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Last Updated: Saturday, 7 May, 2005, 00:26 GMT 01:26 UK
Climate fear for African elephant
By Richard Black
BBC News environment correspondent

Elephant and calf (AP)
Climate change could push elephants over the edge
Climate change is a bigger threat to elephants, tigers and the rhinoceroses than poaching, a wildlife expert says.

Dr Richard Leakey told BBC News global warming, combined with decreasing ranges, could make the animals extinct.

He has convened a seminar at Stony Brook University near New York, where he is calling for the establishment of a new global fund to protect wildlife.

And the former director of Kenya's wildlife service believes concerted action is needed within five years.

Dry future

Millions of dollars are spent each year to keep iconic species such as the elephant, the tiger and the rhinoceros safe from poachers, principally inside protected areas such as national parks.

Dr Leakey believes this could be money wasted.

"We can spend money trying to stop poaching, but there's no point in doing that if the stuff in there is going anyway," he told the BBC News website.

I think we may well be looking at a mass extinction; and I think the question is, can we do anything to adapt to it?
Dr Richard Leakey
"If the concern is symbolic species, there may well be a bigger threat from climate change than from utilisation and poaching."

Predicting the regional impacts of global climate change is not an exact science; but in Africa, home to the "big five"' symbolic species - elephant, rhinoceros, lion, leopard and buffalo - computer models predict that overall, areas which are currently dry will become even dryer as well as warmer.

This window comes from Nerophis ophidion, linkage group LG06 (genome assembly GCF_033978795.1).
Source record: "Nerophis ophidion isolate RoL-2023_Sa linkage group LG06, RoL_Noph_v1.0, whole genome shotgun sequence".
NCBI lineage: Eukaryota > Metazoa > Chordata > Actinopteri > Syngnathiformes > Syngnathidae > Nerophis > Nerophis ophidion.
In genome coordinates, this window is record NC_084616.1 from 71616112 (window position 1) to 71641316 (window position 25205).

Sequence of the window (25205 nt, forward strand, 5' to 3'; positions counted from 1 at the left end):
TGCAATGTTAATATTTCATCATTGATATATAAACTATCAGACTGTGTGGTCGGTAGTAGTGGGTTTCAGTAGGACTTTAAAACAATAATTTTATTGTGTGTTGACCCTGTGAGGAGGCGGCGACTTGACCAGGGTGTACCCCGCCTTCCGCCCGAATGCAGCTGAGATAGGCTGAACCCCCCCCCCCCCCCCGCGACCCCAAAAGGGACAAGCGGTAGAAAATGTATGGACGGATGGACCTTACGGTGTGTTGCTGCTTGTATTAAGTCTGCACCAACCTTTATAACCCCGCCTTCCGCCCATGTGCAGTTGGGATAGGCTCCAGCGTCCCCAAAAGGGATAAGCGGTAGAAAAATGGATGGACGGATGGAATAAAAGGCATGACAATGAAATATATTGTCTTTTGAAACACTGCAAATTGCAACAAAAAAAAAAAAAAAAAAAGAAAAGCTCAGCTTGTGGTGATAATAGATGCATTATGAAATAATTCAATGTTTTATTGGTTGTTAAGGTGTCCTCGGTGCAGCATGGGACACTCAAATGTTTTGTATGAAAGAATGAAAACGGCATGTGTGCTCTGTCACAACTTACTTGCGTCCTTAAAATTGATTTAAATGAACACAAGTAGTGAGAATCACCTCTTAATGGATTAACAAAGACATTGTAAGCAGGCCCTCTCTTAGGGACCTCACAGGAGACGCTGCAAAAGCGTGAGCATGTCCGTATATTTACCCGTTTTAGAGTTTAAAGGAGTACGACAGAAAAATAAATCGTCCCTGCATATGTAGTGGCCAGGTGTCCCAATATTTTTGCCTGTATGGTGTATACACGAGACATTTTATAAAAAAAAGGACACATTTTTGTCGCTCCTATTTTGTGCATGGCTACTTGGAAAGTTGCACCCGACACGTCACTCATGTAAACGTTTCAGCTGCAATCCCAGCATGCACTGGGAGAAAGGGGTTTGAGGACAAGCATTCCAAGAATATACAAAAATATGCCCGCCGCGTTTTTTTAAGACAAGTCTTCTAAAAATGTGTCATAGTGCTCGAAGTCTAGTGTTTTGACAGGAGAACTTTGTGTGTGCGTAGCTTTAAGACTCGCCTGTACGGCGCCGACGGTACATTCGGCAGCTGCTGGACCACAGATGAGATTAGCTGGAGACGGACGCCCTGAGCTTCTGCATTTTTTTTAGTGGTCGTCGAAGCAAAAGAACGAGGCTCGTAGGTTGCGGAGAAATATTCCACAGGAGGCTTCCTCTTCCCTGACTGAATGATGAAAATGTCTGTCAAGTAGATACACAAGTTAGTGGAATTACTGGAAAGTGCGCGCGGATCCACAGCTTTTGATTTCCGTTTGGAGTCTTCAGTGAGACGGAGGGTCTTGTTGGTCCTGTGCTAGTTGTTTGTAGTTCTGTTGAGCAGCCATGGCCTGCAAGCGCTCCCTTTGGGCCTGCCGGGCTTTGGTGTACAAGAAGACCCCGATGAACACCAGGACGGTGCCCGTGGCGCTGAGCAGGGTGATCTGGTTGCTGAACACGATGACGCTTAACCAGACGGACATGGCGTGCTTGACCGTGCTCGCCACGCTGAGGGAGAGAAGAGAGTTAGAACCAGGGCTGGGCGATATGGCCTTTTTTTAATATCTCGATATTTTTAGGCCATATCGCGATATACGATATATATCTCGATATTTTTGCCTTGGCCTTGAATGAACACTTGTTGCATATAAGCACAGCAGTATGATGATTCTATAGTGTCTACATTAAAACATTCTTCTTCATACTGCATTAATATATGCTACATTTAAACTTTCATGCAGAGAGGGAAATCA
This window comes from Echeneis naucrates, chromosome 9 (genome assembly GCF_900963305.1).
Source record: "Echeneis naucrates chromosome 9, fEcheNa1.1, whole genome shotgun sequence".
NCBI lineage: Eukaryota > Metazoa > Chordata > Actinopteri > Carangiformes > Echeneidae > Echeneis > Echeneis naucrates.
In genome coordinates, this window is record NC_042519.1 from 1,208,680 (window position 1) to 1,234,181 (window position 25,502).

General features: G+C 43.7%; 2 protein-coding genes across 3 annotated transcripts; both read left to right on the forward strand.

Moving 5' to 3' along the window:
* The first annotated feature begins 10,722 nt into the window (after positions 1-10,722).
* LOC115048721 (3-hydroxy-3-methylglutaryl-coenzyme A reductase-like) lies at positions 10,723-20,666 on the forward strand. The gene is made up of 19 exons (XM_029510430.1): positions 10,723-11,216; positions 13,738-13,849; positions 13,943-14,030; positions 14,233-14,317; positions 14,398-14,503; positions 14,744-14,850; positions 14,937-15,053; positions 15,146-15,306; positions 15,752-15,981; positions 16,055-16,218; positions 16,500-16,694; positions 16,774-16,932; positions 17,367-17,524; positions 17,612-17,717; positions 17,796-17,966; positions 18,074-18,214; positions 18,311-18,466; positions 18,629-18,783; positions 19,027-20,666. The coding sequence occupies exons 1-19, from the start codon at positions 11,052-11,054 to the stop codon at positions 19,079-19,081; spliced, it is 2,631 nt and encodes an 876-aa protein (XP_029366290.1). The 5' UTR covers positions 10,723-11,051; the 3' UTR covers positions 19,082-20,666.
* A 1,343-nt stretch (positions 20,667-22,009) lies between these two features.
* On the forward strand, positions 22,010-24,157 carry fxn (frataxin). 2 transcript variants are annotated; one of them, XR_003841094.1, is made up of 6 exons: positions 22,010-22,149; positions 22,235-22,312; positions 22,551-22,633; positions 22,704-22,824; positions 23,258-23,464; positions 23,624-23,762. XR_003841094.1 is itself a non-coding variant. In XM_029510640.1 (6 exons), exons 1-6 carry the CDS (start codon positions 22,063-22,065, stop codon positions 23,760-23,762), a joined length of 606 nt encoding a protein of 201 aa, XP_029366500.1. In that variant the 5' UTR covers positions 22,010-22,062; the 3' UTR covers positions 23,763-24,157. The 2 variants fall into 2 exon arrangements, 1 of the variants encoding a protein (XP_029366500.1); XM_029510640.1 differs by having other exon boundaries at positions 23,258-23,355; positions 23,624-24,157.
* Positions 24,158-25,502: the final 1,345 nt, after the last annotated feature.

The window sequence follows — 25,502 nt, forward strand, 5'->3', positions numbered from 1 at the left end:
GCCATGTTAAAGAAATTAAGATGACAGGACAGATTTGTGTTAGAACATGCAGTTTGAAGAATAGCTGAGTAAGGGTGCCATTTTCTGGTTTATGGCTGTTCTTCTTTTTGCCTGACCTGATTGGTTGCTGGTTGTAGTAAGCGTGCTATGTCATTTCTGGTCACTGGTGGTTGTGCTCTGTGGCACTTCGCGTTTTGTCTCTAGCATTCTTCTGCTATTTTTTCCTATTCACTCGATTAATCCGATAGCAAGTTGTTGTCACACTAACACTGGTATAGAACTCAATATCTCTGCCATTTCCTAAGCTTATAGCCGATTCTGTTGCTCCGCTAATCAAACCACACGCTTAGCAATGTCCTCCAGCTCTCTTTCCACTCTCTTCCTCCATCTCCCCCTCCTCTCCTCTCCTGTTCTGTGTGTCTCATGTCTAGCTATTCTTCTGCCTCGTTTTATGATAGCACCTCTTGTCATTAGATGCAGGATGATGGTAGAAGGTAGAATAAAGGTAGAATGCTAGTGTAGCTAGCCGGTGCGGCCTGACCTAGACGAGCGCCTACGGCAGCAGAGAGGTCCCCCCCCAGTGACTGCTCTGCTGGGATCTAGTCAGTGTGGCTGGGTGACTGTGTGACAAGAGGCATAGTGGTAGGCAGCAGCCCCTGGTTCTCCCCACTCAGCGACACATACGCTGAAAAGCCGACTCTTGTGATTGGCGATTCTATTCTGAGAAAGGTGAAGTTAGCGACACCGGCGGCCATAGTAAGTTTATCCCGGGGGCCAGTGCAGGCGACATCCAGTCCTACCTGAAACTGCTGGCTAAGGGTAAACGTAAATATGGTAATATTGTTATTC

In pre-industrial times, animals threatened by these changes could simply have migrated, but human development means that option has largely disappeared.

"Protected areas are now islands," said Dr Leakey. "The wildlife and fauna and flora are pretty well tied in by boundaries which aren't oceans, in the sense of islands, but development.

"And if there's significant climate change, as is predicted, what's going to happen to these areas?

"Paleontologically, island faunas become extinct."

International effort

In an attempt to find solutions, Dr Leakey has convened a high-level three-day seminar at Stony Brook University near New York, where he is a visiting professor.

He will attempt to convince representatives of bodies such as the World Bank and the United Nations Environment Programme (Unep) that they should set up a new fund of around $100m to research the issue, and find ways of protecting wildlife from climate change.

Richard Leakey (BBC)
Dr Leakey is well known for his robust views
"I've long been concerned that whilst people are talking about climate change, and talking about the implications for future society vis--vis health and agriculture, very little has been done to address what this could do to protected areas around the world," he told BBC News.

"I think we may well be looking at a mass extinction; and I think the question is, can we do anything to adapt to it?

"Are there new land-use regimes that could be put in place which would extend the possibility of some of these ecosystems getting through a climate change era?

"Are there things that could be done artificially that would make it less likely that we would see extinction? Should we visit the whole issue of ex-situ as opposed to in-situ conservation?

"There are an awful lot of people around the world who have lots of ideas on this, but nobody seems to be addressing this in a co-ordinated way."

Dr Leakey believes the issue is now urgent

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